Amy

Preparing for Uni

As one person’s journey ends, another person’s begins… It won’t be long before I graduate (a month to be exact!) and with that comes another summer. For a lot of people this will be the last summer before they begin university, you don’t need me to tell you what a huge step that is! So, this week’s blog post is going to be dedicated to the ways in which you can prepare yourself for university.

Buy everything, but in moderation
There are a lot of things you’re going to have to buy before you start uni, pans, bleach, textbooks, you name it. This is can be quite the financial burden. I recommend starting to buy your stuff as early as possible, this gives you time to spread the cost and shop around to find the cheapest deals. Plus, it means you won’t be faffing about last minute and fighting other students in the isles of Asda for the last cheese grater.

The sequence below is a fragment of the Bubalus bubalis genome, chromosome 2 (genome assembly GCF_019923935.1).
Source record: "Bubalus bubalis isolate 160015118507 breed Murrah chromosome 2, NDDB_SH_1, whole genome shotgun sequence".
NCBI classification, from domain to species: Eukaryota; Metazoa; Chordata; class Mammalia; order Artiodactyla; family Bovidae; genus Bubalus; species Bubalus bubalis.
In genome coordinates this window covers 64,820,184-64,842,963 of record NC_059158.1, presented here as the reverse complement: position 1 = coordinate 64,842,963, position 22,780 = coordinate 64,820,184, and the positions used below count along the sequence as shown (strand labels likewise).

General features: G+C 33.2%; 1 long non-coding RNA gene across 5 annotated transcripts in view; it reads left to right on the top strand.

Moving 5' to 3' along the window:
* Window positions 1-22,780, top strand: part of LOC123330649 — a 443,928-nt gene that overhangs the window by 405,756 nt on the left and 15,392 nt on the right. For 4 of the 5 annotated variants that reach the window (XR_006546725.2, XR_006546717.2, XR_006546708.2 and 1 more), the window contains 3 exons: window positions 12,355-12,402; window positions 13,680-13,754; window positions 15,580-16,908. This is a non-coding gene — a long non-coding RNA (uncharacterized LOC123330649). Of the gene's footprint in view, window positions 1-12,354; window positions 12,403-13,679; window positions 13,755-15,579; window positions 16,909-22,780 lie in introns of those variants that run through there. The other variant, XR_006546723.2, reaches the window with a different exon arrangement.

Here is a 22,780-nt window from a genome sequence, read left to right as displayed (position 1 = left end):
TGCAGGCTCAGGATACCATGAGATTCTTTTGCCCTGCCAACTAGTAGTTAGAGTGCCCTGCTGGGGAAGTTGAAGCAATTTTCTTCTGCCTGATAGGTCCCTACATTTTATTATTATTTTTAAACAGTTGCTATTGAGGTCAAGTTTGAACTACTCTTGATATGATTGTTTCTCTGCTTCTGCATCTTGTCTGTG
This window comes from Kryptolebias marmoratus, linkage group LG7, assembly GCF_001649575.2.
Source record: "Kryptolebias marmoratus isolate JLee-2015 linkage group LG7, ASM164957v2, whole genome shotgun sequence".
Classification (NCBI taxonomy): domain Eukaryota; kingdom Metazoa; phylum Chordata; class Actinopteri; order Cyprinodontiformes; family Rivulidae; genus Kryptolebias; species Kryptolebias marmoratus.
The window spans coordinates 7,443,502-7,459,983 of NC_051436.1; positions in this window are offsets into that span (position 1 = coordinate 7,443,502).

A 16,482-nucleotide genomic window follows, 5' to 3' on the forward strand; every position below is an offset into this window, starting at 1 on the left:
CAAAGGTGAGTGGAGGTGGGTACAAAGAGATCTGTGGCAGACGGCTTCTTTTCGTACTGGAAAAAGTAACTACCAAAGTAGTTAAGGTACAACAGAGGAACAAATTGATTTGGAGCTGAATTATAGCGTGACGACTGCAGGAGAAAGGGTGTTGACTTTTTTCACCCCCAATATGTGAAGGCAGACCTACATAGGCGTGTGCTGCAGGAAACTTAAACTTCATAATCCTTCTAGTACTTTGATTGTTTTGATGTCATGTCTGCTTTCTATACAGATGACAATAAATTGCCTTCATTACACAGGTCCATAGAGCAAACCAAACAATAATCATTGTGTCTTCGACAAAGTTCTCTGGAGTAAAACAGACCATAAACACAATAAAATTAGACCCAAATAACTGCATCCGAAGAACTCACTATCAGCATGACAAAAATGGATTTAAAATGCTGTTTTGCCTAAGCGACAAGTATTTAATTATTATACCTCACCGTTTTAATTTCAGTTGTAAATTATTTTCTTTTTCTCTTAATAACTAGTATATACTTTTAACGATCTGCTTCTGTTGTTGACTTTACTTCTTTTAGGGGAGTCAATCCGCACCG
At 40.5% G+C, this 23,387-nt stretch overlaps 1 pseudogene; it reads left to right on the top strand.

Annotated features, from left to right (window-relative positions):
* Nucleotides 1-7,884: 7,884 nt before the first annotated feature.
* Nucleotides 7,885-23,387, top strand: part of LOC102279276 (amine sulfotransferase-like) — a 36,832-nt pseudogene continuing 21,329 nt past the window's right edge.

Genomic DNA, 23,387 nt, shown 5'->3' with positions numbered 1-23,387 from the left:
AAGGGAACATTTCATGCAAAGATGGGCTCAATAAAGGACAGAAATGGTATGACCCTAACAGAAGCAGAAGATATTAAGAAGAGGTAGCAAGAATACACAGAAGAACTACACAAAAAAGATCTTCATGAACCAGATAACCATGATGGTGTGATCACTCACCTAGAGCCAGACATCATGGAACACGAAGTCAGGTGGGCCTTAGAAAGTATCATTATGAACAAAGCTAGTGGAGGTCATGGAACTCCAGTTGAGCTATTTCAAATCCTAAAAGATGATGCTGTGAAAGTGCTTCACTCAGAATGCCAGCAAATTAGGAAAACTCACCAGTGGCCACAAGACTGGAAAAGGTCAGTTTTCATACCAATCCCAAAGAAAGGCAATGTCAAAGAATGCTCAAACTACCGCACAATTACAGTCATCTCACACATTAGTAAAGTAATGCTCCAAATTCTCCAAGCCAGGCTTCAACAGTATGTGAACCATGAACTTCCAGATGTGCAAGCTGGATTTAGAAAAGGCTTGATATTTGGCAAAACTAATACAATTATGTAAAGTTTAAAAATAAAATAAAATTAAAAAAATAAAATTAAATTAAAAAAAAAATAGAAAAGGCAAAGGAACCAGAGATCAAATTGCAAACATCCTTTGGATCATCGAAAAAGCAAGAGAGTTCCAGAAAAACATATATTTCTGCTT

Go to an open day/applicant visit day
I highly recommend attending an open day even before you apply for a uni. But it is also important to revisit the uni that you have chosen. This is important for a variety of reasons; for one it reminds you what the uni is like and gives you a chance to explore the surrounding area and secondly you can speak to tutors to get more information to prepare adequately for your degree. Edge Hill offers applicant visit days for those holding conditional and unconditional offers to study there. These visit days are often between February and April and give applicants a chance to really experience Edge Hill.

Make the most of the summer